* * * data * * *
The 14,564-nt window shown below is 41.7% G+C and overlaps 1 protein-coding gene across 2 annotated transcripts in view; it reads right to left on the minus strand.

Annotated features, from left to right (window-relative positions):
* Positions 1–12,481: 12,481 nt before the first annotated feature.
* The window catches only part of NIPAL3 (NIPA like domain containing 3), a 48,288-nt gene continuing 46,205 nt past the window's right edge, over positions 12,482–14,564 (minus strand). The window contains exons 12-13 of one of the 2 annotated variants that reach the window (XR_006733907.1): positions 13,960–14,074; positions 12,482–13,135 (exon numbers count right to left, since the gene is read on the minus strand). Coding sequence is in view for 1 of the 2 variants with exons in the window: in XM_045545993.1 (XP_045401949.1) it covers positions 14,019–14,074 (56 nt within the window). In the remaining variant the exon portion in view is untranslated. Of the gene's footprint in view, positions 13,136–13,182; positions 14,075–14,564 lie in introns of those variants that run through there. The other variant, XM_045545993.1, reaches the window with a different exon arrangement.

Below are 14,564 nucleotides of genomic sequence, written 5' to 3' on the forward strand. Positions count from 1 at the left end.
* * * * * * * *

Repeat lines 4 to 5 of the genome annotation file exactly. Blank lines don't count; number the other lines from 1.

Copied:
* The window catches only part of NIPAL3 (NIPA like domain containing 3), a 48,288-nt gene continuing 46,205 nt past the window's right edge, over positions 12,482–14,564 (minus strand). The window contains exons 12-13 of one of the 2 annotated variants that reach the window (XR_006733907.1): positions 13,960–14,074; positions 12,482–13,135 (exon numbers count right to left, since the gene is read on the minus strand). Coding sequence is in view for 1 of the 2 variants with exons in the window: in XM_045545993.1 (XP_045401949.1) it covers positions 14,019–14,074 (56 nt within the window). In the remaining variant the exon portion in view is untranslated. Of the gene's footprint in view, positions 13,136–13,182; positions 14,075–14,564 lie in introns of those variants that run through there. The other variant, XM_045545993.1, reaches the window with a different exon arrangement.

Below are 14,564 nucleotides of genomic sequence, written 5' to 3' on the forward strand. Positions count from 1 at the left end.